During an emotional hearing in the House on Thursday, lawmakers and witnesses likened the treatment of teens in youth boot camps to the kind of torture faced by prisoners at Iraq's Abu Ghraib prison.
Investigators uncovered cases in which a program employee's pit bull was trained to bite students in the groin and where teens had bags placed over their heads and nooses slipped around their necks, testified Greg Kutz, who has led an investigation into youth residential programs for the federal Government Accountability Office.
"It's hard to believe that people would do this to somebody else's child," said a visibly angry Rep. George Miller, D-Calif.
Miller, chairman of the House education committee, introduced legislation this week to prevent such abuses and boost oversight of boot camps. Such programs also are commonly referred to as residential treatment facilities, behavior modification programs or therapeutic boarding schools.
The programs are typically loosely regulated by states. There are no federal laws that define and regulate them.
Deceptive marketing alleged
Kutz said Thursday that the programs use deceptive marketing practices when trying to persuade parents of troubled youngsters to enter the programs.
The GAO, the investigative arm of Congress, made undercover calls to programs and referral services that work with them.
Kutz played a recording of such a call in which a referral service employee advised an investigator posing as a father to hide information about a residential facility from his wife.
The referral agency representative warned the caller that his wife might "freak out" about sending her daughter to such a program and said: "I want you to tell her that it's a college prep boarding school. ... If she thinks that you want to send her daughter to a place where there are drug addicts and people that are all screwed up, she will look at you and say 'no way.'"
Kutz also testified that a Texas wilderness program representative misled investigators about whether a trade group inspected the facility and whether the program was covered by health insurance.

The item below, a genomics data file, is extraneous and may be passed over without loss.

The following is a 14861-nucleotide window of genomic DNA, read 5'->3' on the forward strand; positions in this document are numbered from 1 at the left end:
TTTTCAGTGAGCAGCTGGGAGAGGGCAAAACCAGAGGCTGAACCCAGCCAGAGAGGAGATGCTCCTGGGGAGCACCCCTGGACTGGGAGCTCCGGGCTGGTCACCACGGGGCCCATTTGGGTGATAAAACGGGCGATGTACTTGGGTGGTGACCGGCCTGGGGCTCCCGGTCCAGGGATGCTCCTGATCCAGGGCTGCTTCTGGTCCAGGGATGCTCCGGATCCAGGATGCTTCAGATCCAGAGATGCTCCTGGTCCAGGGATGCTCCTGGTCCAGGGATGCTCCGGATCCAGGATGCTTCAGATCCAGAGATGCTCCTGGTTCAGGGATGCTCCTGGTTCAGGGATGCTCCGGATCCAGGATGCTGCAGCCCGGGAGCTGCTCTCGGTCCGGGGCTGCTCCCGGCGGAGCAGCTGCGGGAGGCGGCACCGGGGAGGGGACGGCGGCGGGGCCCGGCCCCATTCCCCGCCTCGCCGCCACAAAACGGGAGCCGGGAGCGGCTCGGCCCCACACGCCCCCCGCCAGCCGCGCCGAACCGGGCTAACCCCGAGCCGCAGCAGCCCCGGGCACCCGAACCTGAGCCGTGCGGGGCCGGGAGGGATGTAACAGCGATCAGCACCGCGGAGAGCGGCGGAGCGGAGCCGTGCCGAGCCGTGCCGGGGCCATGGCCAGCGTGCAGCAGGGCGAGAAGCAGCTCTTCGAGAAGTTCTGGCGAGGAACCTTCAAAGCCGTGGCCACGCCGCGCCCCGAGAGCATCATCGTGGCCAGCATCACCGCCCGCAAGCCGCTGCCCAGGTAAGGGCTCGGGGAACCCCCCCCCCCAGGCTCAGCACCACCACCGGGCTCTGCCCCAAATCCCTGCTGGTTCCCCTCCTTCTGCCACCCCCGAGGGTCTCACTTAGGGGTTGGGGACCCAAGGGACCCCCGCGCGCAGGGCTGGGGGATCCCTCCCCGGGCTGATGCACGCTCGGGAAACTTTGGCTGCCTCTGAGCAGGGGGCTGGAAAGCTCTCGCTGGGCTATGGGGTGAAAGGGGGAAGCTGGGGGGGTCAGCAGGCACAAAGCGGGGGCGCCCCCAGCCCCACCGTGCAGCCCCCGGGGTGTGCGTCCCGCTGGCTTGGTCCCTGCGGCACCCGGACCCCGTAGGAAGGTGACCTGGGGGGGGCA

When asked about insurance, the program representative "emphasized that we should not call ahead of time to seek pre-approval, because then we would be 'up the creek,'" Kutz said. In fact, experts told investigators that insurers actually could require pre-approval before mental health services are provided.
The House hearing was a follow-up to one last fall in which Kutz told lawmakers the GAO uncovered thousands of allegations of abuse, some of which involved death, at residential programs since the early 1990s.
On Thursday, the agency detailed eight separate cases in which teens were abused or died at residential programs. Investigators found that ineffective management and operating practices and untrained staff contributed to the deaths or abuse. Criminal charges were only brought in two cases, and only one resulted in minimal jail time, Kutz said.
In one case, a 16-year-old with asthma and chronic bronchitis complained of chest pain and breathing problems, but his complaints were dismissed by program staff at an Arizona boot camp. The boy ended up dying from empyema, a condition in which pus accumulated in his chest. An autopsy found more than 70 injuries, including some from blunt force, on the boy's body.
In another case, a 12-year-old boy died of suffocation at a Texas facility after being restrained and forced to lie on the floor face down.
Account of forced confession
Witnesses at the hearing included adults who had been in residential treatment facilities when they were children.
"I was not allowed to speak with my family for months after I arrived, and calls thereafter were monitored. Any criticisms were labeled as manipulative and my phone call was promptly disconnected, followed by punishment," recalled Kathryn Whitehead, who attended the Mission Mountain School in Montana.
Jon Martin-Crawford, who attended the Family Foundation School in Hancock, N.Y., said the school staff made him confess to things he didn't do to convince his parents he needed to be there.
Martin-Crawford said the abuse he experienced a decade ago continues to haunt him. "The nightmares and psychological scars of being dragged from your home to a place in the middle of nowhere, restrained in blankets and duct tape, assaulted, verbally and physically ... those scars and that trauma will never go away," he said.
Miller's legislation focuses on private programs, which are the least regulated, and which serve tens of thousands of kids, according to congressional estimates.
The bill would require that staff at such facilities be trained in understanding what constitutes child abuse and neglect and how to report it.
Programs also would be required to disclose to parents the qualifications, roles and responsibilities of staff members. The federal Department of Health and Human Services also would have to inspect such programs.